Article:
Some of you may ask the following after reading my introduction. How can that be? Our chapter is losing members. We can't retain new members. Our attendance at our meetings is dwindling. Everyone in our chapter is retired and perhaps even tired. Have you looked at our state membership statistics-aren't they going down each year? While I might have to agree with the truth of your statements, I would ask you to look at this with another perspective.
Your members and chapters are doing these fantastic things and supporting many good causes despite a declining membership. You are maintaining your vital interests in learning and your communities even though you have fewer dollars and members. Let's try looking at the glass as half full and not half empty. Our Delta State (Missouri) chapters are working.
Lest you think me completely unrealistic, I do know that we need to address our chapters’ needs and dilemmas. You are correct, we can't continue to lose membership and remain a viable organization indefinitely. I am proposing a few solutions or suggestions that might help your chapter.
First, let us look at the items that make your chapter strong. Perhaps it is the wonderful fellowship you have. Maybe your president has a gift for lively meetings that inform and entertain or you have a great project that supports literacy in your community. Find those items that make your chapter strong and let everyone know what you do well. In other words, don't let your chapter be a secret. Let the world know who you are. When you complete a project, make certain that there is a news release in local papers. Share your chapter events with colleagues and area schools. Make contacts with the school administrators and let them know who you are and what you do.
When you are tempted to be discouraged take a few minutes and list three great things about your chapter and DKG. Members need value for their dues. Make certain that everyone knows the value. Examine and promote International programs. Encourage participation at the state, regional and international levels. In other words, get the word out about the wonders of DKG.
Second, support your officers. Say thank you often and get them small gifts, write thank you notes for their efforts. Don't leave them to do all the work. Volunteer to help in specific ways. Maybe you could volunteer to call members who have not paid their dues for the treasurer. Your president might like help in gathering materials for the meetings. There is an old saying that "It is lonely at the top.", but it certainly doesn't have to be. Members can be available and make being an officer a great job.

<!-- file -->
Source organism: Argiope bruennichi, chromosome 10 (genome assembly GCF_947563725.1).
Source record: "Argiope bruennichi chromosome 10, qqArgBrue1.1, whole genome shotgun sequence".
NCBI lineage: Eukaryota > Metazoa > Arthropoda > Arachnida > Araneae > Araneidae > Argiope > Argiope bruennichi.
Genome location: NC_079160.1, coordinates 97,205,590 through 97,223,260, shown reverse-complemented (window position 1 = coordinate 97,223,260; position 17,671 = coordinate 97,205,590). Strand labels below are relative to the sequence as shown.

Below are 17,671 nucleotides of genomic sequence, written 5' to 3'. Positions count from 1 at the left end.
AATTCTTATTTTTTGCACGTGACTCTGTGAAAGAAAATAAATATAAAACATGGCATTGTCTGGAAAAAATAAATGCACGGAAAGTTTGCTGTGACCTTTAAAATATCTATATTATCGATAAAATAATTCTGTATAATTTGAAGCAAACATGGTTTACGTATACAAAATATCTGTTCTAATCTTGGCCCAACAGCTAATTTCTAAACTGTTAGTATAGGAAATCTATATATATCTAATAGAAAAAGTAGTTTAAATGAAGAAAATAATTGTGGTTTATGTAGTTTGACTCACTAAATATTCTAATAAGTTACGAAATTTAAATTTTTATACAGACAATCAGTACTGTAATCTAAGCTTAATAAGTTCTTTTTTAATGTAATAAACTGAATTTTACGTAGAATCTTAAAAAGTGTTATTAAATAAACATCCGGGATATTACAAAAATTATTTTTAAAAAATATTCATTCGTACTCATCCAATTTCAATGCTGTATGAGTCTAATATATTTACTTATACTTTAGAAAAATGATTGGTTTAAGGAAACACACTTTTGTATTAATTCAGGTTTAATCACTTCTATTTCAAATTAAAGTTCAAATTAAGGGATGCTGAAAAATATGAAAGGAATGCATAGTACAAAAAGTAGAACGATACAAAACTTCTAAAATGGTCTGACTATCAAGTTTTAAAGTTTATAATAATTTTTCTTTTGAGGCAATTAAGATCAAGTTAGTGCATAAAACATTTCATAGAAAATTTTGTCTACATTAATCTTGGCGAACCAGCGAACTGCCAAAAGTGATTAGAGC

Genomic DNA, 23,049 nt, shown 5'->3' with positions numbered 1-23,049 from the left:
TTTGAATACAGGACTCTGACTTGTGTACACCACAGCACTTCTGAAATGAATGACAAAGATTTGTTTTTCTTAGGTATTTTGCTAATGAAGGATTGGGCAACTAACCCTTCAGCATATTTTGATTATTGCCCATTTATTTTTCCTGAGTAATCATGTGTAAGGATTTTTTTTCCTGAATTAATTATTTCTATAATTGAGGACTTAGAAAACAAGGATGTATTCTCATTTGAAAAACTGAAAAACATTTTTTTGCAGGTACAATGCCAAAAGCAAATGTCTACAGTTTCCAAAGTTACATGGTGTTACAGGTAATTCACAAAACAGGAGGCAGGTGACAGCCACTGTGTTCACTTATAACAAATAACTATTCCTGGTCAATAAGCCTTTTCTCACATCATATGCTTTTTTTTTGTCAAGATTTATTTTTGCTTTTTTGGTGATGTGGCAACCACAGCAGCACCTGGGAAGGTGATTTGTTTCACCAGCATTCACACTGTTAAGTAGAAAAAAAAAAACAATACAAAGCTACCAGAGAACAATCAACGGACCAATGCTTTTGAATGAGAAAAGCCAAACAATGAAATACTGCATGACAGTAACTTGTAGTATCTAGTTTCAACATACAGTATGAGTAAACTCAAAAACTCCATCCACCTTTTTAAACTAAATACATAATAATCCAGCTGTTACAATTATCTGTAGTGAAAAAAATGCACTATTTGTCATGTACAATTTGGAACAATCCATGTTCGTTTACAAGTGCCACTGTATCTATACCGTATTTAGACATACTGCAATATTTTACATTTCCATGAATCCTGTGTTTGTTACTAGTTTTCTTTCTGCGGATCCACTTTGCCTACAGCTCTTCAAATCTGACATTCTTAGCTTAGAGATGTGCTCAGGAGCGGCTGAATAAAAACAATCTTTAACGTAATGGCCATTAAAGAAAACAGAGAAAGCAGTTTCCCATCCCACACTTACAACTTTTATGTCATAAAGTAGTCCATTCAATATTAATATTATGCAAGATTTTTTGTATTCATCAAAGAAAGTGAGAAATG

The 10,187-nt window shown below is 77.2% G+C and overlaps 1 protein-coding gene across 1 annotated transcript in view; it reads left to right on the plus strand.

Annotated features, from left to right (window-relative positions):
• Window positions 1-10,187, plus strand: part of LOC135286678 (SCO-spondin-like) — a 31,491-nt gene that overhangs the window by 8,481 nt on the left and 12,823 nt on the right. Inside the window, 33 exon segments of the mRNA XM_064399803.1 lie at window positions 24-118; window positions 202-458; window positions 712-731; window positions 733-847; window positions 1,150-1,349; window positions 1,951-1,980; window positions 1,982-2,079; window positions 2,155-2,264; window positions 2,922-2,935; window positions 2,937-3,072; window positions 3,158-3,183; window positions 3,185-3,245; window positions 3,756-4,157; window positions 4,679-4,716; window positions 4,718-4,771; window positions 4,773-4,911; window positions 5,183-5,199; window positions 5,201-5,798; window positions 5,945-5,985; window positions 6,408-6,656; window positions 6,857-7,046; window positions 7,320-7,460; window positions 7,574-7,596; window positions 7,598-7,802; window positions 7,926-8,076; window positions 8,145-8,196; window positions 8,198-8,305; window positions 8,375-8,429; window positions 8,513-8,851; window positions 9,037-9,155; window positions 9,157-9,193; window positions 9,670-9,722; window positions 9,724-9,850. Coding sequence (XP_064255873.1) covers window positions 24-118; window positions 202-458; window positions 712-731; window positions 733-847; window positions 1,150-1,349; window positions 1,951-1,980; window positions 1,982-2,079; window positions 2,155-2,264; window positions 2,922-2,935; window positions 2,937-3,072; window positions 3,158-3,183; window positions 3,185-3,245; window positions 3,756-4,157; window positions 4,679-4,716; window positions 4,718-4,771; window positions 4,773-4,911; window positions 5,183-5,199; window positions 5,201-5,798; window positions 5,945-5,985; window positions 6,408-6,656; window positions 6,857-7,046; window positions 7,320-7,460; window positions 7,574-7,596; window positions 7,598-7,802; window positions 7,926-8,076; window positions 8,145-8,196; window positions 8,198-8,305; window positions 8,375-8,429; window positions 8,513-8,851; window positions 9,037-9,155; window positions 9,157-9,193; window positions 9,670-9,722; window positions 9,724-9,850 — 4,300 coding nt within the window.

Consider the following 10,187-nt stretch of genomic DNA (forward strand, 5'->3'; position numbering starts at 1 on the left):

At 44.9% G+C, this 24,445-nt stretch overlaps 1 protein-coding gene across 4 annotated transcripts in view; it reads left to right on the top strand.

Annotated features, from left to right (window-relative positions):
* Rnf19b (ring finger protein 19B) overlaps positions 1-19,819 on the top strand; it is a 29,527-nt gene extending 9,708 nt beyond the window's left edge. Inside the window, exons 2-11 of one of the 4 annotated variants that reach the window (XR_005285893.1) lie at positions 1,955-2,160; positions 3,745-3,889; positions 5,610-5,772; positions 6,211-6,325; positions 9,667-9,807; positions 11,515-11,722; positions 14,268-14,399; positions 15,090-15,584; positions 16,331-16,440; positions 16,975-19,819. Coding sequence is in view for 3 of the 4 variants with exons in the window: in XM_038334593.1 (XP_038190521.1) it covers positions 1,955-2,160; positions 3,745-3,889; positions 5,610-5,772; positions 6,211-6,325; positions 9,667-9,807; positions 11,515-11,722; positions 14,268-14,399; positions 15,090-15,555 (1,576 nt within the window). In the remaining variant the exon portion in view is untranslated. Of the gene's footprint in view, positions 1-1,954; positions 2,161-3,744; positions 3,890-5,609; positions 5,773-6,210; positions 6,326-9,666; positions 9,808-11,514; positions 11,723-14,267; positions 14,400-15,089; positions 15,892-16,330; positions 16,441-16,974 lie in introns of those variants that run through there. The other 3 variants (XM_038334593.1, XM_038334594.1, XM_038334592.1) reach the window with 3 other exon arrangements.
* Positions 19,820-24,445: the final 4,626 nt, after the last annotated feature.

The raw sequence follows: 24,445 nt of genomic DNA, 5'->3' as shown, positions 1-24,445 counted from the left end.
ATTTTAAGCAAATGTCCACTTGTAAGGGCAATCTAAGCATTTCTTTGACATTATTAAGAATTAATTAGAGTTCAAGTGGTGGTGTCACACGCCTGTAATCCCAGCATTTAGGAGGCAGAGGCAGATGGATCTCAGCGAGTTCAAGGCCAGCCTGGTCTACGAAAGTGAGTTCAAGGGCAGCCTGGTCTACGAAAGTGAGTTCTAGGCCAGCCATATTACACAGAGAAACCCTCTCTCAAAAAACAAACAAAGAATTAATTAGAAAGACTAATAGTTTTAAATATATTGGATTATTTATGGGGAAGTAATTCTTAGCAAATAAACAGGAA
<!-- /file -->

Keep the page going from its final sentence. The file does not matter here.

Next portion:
The next suggestion is perhaps the most difficult. Perhaps we need to embrace some changes. The world of the 21st century is not the same as earlier years. Who would have thought that a handheld device which I carry much of the time would allow me to call my grandchildren and see them? Thirty years ago my mother had to be satisfied with a long distance call to her grandchildren that was made when the rates were less expensive. Just as the devices we use on a daily basis have changed, so should our organizations.
Change is often difficult and we often resist it, not understanding how it could possibly be beneficial. I am not suggesting we lose that great fellowship or the support for our schools and teachers. Those are timeless and at the very heart of who we are and what we do. Evaluate your chapter and see what might be preventing younger members from staying. For example, do you still have an attendance policy? It could be eliminated. A member who pays her dues is in good standing. Are there traditions that need to change? Do business meetings need to be shorter?
Each chapter will need to examine the changes that may need to happen for their individual group - what works for one may not work for another. Try to put on the glasses of a younger member who may have a limited budget, small children, and the demands of the teaching profession. Then find the flexibility to serve them. More later. . .
This recipe is simple, yet so good.
1 white cake mix
1 cup cream
1 cup evaporated milk
1 cup sweetened condensed milk
1/4 cup pecans
1/2 cup coconut shredded
Bake one white cake mix in 9” x 12” cake pan. Remove from the oven can and punch holes throughout the cake with a fork. Mix in a separate bowl both milks and cream. Pour over the cake. Top with whipped topping. Sprinkle with pecans or coconut or both if you prefer.